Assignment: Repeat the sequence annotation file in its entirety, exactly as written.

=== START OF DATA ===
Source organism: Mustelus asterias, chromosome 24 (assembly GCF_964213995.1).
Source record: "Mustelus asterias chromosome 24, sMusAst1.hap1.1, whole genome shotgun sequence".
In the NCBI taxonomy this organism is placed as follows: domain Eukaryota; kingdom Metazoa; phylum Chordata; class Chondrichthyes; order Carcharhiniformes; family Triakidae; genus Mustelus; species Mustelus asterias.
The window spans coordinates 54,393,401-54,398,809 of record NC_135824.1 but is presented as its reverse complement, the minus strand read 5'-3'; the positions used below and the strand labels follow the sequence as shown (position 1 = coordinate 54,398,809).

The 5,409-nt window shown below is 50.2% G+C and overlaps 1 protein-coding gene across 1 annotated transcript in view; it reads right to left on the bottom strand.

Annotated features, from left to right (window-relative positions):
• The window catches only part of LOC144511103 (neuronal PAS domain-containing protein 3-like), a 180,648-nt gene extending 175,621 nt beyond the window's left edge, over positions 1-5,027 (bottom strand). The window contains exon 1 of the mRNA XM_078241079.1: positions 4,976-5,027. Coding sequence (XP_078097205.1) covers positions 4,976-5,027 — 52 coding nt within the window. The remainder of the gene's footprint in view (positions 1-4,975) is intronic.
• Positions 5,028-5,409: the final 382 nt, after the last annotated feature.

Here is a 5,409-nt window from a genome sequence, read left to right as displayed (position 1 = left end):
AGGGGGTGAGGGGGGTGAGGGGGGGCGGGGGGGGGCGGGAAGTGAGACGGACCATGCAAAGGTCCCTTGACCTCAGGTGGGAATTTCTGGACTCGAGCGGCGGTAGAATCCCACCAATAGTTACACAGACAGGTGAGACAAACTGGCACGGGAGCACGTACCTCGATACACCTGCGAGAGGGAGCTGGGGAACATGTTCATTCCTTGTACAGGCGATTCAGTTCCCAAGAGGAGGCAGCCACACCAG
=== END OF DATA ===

Source organism: Mustelus asterias, chromosome 24 (assembly GCF_964213995.1).
Source record: "Mustelus asterias chromosome 24, sMusAst1.hap1.1, whole genome shotgun sequence".
In the NCBI taxonomy this organism is placed as follows: domain Eukaryota; kingdom Metazoa; phylum Chordata; class Chondrichthyes; order Carcharhiniformes; family Triakidae; genus Mustelus; species Mustelus asterias.
The window spans coordinates 54,393,401-54,398,809 of record NC_135824.1 but is presented as its reverse complement, the minus strand read 5'-3'; the positions used below and the strand labels follow the sequence as shown (position 1 = coordinate 54,398,809).

The 5,409-nt window shown below is 50.2% G+C and overlaps 1 protein-coding gene across 1 annotated transcript in view; it reads right to left on the bottom strand.

Annotated features, from left to right (window-relative positions):
• The window catches only part of LOC144511103 (neuronal PAS domain-containing protein 3-like), a 180,648-nt gene extending 175,621 nt beyond the window's left edge, over positions 1-5,027 (bottom strand). The window contains exon 1 of the mRNA XM_078241079.1: positions 4,976-5,027. Coding sequence (XP_078097205.1) covers positions 4,976-5,027 — 52 coding nt within the window. The remainder of the gene's footprint in view (positions 1-4,975) is intronic.
• Positions 5,028-5,409: the final 382 nt, after the last annotated feature.

Here is a 5,409-nt window from a genome sequence, read left to right as displayed (position 1 = left end):
AGGGGGTGAGGGGGGTGAGGGGGGGCGGGGGGGGGCGGGAAGTGAGACGGACCATGCAAAGGTCCCTTGACCTCAGGTGGGAATTTCTGGACTCGAGCGGCGGTAGAATCCCACCAATAGTTACACAGACAGGTGAGACAAACTGGCACGGGAGCACGTACCTCGATACACCTGCGAGAGGGAGCTGGGGAACATGTTCATTCCTTGTACAGGCGATTCAGTTCCCAAGAGGAGGCAGCCACACCAG